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College revises Yellow status restrictions, missed test conduct policy

September 17, 2021

In response to the improved COVID-19 infection rate on campus, the College will relax some of its Yellow status restrictions related to dining and residence halls effective today, Friday, September 17.

Amira Oguntoyinbo
Hungry for company: Students return to in-person dining as of this morning. While at 50% capacity, some students will still need to take their meals to go.

Associate Dean of Student Affairs, Director of Residential and Student Life and COVID-19 Resource Coordinator Mike Ranen announced the change in an email to the Bowdoin community Wednesday afternoon, crediting the original restrictions for the low levels of transmission over the past ten days. “This speaks to the significant efforts everyone has made to keep the campus safe.”

Students will once again be allowed to have “small gatherings” in private and public spaces inside residence halls. However, the mask mandate will remain in effect; everyone must wear a mask unless they are in their own private residential space, and large gatherings, such as registered events, will not be allowed until October 1 at the earliest.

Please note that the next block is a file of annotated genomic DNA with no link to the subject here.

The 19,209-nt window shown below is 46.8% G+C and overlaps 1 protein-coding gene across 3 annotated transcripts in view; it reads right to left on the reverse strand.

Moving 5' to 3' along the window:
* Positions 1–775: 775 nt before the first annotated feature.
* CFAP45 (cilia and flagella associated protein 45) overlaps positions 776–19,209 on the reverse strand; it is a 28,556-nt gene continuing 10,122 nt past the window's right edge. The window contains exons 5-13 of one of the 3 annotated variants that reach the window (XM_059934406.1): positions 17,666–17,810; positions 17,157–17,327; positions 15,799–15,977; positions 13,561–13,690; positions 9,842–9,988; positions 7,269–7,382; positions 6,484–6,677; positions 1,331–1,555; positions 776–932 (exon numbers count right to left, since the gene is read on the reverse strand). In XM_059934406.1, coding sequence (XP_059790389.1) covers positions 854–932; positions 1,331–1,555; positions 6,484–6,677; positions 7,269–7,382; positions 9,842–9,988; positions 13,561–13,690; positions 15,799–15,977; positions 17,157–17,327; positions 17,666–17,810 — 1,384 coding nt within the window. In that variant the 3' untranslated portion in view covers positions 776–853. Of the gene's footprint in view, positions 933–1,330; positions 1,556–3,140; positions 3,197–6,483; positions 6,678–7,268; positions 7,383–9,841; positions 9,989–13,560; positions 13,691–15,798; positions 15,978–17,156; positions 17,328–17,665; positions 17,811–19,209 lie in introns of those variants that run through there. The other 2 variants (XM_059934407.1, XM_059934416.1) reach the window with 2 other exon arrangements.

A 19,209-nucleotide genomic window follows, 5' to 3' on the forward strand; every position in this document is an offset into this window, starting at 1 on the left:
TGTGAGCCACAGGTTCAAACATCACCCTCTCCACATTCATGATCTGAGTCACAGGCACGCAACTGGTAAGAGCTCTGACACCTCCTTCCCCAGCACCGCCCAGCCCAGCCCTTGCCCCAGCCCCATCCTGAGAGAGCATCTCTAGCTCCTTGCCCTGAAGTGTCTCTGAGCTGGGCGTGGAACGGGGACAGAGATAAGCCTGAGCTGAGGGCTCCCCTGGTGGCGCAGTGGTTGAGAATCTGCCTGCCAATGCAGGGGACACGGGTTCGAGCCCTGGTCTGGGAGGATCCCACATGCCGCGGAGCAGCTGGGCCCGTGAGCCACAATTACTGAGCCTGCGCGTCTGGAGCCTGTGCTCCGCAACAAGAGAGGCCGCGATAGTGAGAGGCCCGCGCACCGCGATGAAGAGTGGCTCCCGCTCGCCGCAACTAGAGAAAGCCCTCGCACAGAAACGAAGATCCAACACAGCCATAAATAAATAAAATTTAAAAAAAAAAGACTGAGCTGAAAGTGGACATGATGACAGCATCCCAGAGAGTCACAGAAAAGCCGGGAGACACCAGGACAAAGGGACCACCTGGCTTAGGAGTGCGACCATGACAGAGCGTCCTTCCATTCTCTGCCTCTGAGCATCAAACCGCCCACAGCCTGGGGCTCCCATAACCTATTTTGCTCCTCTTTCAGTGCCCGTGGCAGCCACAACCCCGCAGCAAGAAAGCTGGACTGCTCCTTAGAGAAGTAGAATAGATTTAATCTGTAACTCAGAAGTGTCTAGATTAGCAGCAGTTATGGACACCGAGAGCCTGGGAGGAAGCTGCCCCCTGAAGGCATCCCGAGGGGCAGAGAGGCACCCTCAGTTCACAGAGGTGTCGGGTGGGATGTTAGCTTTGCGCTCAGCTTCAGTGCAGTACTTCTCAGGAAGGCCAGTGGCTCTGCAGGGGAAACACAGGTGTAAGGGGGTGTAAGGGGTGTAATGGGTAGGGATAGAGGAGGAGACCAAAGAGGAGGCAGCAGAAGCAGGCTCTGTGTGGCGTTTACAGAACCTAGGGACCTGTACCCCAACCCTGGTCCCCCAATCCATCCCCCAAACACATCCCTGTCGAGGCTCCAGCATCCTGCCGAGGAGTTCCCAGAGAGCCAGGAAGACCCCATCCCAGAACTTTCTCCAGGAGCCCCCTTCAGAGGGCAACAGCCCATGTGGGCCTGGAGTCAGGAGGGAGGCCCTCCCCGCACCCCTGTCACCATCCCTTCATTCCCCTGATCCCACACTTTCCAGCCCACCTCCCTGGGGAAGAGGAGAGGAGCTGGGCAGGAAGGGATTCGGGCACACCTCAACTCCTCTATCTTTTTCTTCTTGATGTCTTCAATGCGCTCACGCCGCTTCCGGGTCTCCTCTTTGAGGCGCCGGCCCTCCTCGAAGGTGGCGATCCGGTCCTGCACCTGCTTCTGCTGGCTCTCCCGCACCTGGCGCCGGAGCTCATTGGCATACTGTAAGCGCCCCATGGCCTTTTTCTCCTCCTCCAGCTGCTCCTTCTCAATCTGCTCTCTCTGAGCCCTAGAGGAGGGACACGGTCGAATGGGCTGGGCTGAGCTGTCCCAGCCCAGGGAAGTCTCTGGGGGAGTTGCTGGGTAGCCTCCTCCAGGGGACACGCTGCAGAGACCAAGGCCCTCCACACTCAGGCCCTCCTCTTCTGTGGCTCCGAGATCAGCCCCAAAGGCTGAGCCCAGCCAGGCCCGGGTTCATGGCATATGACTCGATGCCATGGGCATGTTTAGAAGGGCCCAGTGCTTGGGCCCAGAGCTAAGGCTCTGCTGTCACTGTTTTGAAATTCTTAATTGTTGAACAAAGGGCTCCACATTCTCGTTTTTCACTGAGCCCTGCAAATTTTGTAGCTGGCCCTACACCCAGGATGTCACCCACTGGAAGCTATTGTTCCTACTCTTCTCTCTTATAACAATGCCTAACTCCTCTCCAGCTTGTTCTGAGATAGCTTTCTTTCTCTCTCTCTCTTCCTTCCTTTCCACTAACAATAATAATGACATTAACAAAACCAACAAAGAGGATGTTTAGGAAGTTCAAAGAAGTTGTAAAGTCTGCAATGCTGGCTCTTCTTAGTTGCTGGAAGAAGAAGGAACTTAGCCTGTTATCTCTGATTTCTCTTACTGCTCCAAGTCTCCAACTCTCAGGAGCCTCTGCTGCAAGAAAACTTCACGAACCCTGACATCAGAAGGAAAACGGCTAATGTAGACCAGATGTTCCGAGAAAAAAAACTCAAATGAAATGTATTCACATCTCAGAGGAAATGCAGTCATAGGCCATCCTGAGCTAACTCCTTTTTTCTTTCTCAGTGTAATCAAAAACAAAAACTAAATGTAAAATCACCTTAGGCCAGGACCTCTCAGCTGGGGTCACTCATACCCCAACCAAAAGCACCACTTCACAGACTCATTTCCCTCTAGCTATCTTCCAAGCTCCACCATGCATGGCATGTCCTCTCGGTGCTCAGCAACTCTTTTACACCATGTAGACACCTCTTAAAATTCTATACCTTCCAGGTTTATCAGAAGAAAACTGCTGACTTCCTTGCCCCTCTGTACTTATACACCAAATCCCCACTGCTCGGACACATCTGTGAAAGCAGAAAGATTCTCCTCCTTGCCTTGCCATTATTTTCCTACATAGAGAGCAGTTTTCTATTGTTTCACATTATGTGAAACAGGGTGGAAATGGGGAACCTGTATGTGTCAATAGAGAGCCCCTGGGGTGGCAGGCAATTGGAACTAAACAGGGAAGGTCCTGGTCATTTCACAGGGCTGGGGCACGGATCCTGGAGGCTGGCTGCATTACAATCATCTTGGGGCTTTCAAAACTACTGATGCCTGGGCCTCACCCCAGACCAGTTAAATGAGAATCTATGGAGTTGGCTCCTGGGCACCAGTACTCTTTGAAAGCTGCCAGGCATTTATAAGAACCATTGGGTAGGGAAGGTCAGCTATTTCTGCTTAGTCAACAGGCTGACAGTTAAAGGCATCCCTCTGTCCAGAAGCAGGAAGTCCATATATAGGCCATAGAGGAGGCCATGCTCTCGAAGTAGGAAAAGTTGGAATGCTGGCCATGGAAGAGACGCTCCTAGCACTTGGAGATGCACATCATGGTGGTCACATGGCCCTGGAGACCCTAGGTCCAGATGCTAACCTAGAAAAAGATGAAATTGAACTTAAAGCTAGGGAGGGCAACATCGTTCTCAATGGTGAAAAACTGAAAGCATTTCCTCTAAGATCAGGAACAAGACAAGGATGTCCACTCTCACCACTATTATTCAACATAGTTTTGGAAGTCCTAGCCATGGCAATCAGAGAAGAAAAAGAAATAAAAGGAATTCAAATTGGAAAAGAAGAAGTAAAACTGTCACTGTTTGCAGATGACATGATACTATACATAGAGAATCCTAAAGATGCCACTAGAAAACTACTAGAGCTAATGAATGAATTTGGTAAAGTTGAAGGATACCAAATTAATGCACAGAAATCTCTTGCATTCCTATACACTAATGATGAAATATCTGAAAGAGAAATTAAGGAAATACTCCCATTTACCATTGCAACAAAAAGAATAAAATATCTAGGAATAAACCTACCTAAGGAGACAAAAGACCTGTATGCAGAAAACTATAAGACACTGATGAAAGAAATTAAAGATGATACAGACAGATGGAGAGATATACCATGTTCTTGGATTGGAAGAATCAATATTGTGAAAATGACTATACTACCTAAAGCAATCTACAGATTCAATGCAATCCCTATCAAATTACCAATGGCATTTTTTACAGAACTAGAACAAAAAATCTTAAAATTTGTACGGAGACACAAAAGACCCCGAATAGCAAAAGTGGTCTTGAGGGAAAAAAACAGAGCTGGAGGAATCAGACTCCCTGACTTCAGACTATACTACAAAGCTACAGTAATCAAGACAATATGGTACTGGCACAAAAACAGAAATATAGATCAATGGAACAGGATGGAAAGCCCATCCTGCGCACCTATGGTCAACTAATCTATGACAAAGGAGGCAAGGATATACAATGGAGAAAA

Additionally, Moulton Union, Thorne and Jack Magee’s Pub will reopen for in-person dining at 50 percent capacity. As long as there are seats available, students are welcome to eat inside. Ranen asked that students be conscious of others who may wish to dine in-person by limiting their conversations in the dining halls to while they’re eating.

While this change comes as a welcome step toward a return to normalcy, the lingering influence of COVID-19 on campus remains tangible.

In a separate email yesterday morning, Dean of Students Kristina Odejimi announced that the College revised its conduct policy related to missed COVID-19 tests. The updated policy will go into effect Monday, September 20.

If a student misses four tests, that results in automatic probation for fourteen weeks. Five missed tests extends probation to a full year. A sixth missed test would cost that student campus housing and permission to be on campus for any reason other than classes. In her email, Odejimi noted that remote learning is not being offered this semester.

“It will be the responsibility of the student to secure local off-campus housing,” she wrote. “Students who lose campus privileges must continue to test for COVID-19 in order to attend classes.”

If a student misses seven tests, they are immediately suspended from the College.

This revision comes just two weeks after the College’s move to twice-weekly PCR testing for every student on campus, a guideline that will remain for the time being.

“We know that COVID-19 will be with us for some time,” Ranen wrote. “We will have to deal with the inevitable challenges that it will bring.”

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